The only real consensus our 2nd grade team had on the needs assessment was that they thought their students needed lessons on…well…how to be better students. People often call this “study skills” but I try to use the term “learning skills” or “learner skills” because I think it better captures what we mean when we’re talking about elementary age kids.
Faced with a boring topic and a tricky grade level, my co-counselor and I decided we needed to make these lessons super, extra, engaging. Our students actually have very little screen time during the day (we don’t have much technology in our building), so we thought animated and interactive PowerPoints would be fun for them. We wanted to provide as much continuity between the lessons as we could as well (see this post on how we do our core curriculum for more on this) so even though there is some overlap between the skills, we added in a theme as well: Super Students. I give some credit here to my fantastic co-counselor who went to Ron Clark Academy last spring and really convinced me to up our game in “setting the stage to engage.”
The first lesson provided students with an introduction to the unit as well as an introduction to the idea that their habits/choices as students effect their learning. We set the stage by introducing our fictional “Ms. Lurnur” and her class of students that had somehow fallen off the track towards becoming “super students.” I’m not sure what the best way is to blog about a lesson that is predominantly PowerPoint, so I’ll just include several of the screenshots as I write out what we did!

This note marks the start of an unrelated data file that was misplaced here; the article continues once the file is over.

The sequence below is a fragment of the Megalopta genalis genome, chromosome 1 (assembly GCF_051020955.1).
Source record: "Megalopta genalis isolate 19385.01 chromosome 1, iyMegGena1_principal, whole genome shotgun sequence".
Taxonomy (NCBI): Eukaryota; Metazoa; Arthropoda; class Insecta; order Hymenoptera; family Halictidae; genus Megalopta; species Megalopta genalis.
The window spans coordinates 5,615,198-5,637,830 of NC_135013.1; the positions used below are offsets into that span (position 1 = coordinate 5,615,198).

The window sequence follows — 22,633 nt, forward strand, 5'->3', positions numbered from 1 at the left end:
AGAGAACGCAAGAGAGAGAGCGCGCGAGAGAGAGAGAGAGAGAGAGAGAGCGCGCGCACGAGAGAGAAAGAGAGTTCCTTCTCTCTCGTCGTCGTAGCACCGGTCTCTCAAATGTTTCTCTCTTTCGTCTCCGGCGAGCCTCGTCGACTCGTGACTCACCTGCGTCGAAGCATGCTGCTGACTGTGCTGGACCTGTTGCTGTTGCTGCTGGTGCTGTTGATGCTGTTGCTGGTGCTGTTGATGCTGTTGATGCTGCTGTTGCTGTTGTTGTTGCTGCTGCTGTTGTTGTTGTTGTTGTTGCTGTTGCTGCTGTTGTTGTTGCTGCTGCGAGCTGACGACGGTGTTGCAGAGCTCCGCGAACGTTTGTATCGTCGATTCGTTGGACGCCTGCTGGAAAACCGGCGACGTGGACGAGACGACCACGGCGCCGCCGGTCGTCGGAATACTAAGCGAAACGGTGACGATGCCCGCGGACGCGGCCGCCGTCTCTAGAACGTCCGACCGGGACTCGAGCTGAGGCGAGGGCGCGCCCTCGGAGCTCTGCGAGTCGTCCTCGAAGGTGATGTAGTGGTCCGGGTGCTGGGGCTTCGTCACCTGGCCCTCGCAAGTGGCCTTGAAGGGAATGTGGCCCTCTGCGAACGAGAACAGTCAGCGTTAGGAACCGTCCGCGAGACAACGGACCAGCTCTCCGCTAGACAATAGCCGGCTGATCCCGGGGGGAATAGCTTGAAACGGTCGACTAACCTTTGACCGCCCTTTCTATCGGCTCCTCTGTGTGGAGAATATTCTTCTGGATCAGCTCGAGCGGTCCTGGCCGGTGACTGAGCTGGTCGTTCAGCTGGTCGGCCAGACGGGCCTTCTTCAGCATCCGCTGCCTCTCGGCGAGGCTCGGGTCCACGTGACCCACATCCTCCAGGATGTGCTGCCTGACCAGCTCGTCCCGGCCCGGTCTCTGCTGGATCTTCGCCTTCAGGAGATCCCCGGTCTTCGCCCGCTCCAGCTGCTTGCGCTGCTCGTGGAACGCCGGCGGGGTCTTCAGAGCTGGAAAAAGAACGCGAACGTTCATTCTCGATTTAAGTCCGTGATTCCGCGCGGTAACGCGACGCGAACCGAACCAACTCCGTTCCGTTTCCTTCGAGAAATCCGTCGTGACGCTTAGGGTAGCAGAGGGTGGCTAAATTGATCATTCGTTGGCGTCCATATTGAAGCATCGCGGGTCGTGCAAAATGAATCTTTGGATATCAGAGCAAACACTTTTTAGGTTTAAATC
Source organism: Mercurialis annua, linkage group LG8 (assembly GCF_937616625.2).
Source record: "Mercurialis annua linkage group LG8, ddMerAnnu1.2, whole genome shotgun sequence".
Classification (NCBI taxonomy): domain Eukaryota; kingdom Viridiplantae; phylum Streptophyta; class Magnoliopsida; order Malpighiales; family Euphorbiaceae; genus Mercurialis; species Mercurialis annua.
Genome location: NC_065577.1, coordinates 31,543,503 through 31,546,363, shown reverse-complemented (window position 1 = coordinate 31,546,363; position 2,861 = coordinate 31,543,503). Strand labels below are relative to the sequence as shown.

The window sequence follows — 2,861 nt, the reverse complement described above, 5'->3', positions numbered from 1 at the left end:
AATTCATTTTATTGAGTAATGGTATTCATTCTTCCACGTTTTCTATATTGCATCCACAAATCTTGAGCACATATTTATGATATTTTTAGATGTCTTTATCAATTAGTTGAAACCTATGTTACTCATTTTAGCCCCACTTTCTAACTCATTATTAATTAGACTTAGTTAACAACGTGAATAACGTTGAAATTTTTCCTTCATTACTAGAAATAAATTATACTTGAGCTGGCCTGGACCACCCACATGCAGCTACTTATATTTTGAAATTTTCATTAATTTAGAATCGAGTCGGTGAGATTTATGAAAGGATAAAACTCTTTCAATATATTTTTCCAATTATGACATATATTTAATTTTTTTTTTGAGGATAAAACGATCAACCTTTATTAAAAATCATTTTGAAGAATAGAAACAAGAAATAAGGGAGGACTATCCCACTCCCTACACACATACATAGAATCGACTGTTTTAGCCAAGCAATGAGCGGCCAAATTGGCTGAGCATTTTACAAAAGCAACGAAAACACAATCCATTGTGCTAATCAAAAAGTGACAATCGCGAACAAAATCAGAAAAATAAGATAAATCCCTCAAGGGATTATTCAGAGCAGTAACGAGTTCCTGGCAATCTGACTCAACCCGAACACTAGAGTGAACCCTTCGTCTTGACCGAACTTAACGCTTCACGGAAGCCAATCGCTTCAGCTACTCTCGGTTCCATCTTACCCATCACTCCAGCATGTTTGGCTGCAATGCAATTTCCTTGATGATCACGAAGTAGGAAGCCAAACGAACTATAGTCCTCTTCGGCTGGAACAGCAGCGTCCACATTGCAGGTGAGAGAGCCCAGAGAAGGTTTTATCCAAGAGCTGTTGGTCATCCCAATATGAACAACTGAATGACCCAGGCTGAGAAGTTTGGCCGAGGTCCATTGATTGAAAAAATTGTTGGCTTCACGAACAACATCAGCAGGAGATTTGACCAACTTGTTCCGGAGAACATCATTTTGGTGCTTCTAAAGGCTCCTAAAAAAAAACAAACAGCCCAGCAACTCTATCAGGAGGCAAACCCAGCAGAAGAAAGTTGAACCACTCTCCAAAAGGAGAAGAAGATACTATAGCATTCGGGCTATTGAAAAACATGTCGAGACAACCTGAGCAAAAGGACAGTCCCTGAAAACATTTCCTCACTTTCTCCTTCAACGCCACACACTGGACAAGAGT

And then we invited the students to become detectives to investigate what the problem was! We got them up out of their seats with prompts like “go put a detective hat on a classmate”, “make sure everyone has a magnifying glass”, and “pull your notebook out of your pocket” (all imaginary of course). We considered bringing min magnifying glasses for everyone but realized that with this group of kiddos, that would prove super distracting!
For the investigation, we showed students graphics of students engaging in poor study habits and then asked them to discuss what they saw and what the consequences of the choices would be – first whole group and then with different partners (in order to incorporate peer interaction and movement).
With the mystery solved, we told our students that if they completed a challenge, they could get Ms. Lurnur’s class closer being back on track. With the exception of a couple nuggets, they were hooked and jazzed for a challenge. This lesson’s challenge was to “spot the super skills”. We showed them slides filled with people doing various things and told them to find the one showing a skill that would help them learn their best. They spotted the skill, wrote it on a whiteboard, and then stood up to show us they were done. When about 3/4 had spotted it, students held up their boards and then we went to the next slide (showing the correct picture enlarged and the skill/behavior listed).
Once they’d spotted them all (we did about six of these), we showed them how they’d gotten Ms. Lurnur’s class closer to becoming super students and did an exit ticket. When we had time, students actually wrote these out. When we were more limited, they shared with a partner and then a few shared out with the group. We listed potential responses on a slide for them because, at least at our school, second graders in October need a lot of scaffolding.
This really stretched our brains – and I’ll admit it was a lot of work to create it all – but it worked out so well and having this no prep lesson ready to go for next year will be worth it. Although I love working with elementary kiddos, I don’t tend to go “cutesy” with things, and I don’t do much pretend play either. That said, I’m really glad I pushed myself and got creative with this. I’d love to hear from some of you about how you set the stage and make ‘boring’ lessons both engaging and effective!
Want to buy this PPT already made (but editable) for yourself? Click below to find it on TpT.